Full speed ahead: in conversation with Truespeed CEO, James Lowther

Not all of us know our copper cables from our full-fibre, but we do know how frustrating it is when the broadband connections just aren’t there. Emma Clegg talks to James Lowther, CEO of Truespeed, who offer fast broadband services to the south west to rival those rolled out as a standard in China, South Korea and Europe.

Think back to 1998 – if your age allows it – when the Internet became mainstream. Then it was a case of dial-up connections that provided maximum speeds of 512 kilobits per second. Compare that to a 150Mbps speed, offered by local broadband company Truespeed as their most basic package. That 512 kilobits per second in 1999 is a mind-blowing 2343th fraction of the 150Mbps speed.

We all know that speed matters – used to as we are to waiting for a data connection in one of our city’s blackspots, but James Lowther, CEO of Truespeed, knows it more than most. He’s been at the helm of the company since December last year, but he has a wealth of telecoms experience and has fully embraced Truespeed’s determination to “Bring some of the fastest broadband speeds in the world to the south west, rather than waiting for the big incumbents to get around to doing it.”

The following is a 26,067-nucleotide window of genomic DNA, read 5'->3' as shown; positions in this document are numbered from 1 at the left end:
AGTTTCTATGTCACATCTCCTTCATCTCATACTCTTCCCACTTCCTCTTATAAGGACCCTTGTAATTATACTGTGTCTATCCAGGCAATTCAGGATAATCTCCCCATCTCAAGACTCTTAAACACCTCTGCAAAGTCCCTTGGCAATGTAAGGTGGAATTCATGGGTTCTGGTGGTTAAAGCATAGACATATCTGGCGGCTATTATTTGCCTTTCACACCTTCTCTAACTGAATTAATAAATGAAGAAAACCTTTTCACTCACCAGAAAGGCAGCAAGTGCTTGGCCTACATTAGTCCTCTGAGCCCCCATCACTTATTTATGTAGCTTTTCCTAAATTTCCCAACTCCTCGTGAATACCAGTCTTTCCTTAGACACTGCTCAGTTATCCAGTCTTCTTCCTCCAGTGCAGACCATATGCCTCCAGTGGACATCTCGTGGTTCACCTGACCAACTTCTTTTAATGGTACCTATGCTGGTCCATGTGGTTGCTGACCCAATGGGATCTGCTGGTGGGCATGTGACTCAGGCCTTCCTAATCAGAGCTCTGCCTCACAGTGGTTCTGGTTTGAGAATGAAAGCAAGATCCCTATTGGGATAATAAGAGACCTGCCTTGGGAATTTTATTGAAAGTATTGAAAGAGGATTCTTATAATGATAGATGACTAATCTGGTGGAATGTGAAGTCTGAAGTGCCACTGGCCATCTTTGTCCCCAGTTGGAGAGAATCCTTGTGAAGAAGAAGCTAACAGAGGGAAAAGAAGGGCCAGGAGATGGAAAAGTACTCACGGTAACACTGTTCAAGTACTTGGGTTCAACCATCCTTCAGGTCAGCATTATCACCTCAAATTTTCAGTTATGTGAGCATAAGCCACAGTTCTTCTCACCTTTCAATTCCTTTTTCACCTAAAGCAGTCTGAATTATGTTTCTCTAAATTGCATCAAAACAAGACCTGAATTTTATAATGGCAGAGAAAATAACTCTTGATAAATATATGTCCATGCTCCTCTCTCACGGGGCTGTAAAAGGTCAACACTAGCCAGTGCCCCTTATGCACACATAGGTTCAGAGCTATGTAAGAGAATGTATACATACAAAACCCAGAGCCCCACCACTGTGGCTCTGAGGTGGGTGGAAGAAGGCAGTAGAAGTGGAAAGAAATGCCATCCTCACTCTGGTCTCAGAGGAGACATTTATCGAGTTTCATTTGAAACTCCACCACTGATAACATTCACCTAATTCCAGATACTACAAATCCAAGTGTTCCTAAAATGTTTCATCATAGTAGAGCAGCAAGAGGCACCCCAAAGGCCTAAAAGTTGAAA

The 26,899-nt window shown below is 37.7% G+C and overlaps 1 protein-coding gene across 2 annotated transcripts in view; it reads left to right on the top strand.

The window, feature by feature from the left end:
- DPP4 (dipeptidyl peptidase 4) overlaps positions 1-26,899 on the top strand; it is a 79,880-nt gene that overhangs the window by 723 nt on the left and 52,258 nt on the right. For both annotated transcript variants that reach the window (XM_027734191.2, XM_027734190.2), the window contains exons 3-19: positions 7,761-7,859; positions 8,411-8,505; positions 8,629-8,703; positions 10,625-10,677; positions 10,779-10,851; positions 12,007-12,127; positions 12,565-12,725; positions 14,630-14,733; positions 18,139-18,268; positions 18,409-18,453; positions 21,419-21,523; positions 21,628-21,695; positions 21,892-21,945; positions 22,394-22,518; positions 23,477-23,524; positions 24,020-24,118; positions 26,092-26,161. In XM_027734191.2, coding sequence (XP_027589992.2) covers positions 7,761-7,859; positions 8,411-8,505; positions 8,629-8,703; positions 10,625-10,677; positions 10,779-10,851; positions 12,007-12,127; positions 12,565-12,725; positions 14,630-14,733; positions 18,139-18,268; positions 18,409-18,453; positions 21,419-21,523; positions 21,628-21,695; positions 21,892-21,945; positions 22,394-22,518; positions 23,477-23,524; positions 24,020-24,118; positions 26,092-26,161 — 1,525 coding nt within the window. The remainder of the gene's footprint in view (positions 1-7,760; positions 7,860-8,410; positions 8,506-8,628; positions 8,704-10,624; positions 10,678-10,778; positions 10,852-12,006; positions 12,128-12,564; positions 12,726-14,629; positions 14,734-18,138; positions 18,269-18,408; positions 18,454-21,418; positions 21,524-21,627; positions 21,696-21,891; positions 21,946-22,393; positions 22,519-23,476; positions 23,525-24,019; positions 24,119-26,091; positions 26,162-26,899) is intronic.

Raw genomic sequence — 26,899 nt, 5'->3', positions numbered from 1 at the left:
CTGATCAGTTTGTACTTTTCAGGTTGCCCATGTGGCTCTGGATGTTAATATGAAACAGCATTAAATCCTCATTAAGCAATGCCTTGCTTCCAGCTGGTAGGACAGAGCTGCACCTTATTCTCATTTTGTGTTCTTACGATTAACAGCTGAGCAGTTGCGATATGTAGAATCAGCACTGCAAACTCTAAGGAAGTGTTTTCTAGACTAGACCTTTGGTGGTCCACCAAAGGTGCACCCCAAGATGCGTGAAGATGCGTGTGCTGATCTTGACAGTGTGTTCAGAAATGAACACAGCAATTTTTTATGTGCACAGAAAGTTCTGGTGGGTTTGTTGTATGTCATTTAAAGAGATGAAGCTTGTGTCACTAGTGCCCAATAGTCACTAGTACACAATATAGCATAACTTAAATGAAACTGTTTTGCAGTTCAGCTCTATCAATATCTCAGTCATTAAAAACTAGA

Truespeed started in 2014, set up in the Chew Valley between Bath and Bristol, which both then had terrible internet connections. “None of the big providers were doing anything about it”, says James. “I spent a stint working in Sweden (for the Swedish equivalent of Virgin Media) where they are light years ahead of the UK in terms of the rollout of fibre, but even now companies like BT Openreach and Virgin are rolling out fibre across the big cities, but still the smaller market towns, including those in the south west of the UK, have been largely neglected.

“The UK is playing catch-up and our government has recognised that by putting £5 billion in to try and modernise our infrastructure. The large companies are focusing on where they have dense populations and are behind the curve. We are a smaller company and able to serve the local community rather than focus on the ultimate returns nationwide to shareholders.

Above: Truespeed have connected over 300 local businesses – Kelston Vets was our 300th customer and our broadband helps them provide faster animal care (hence the horse)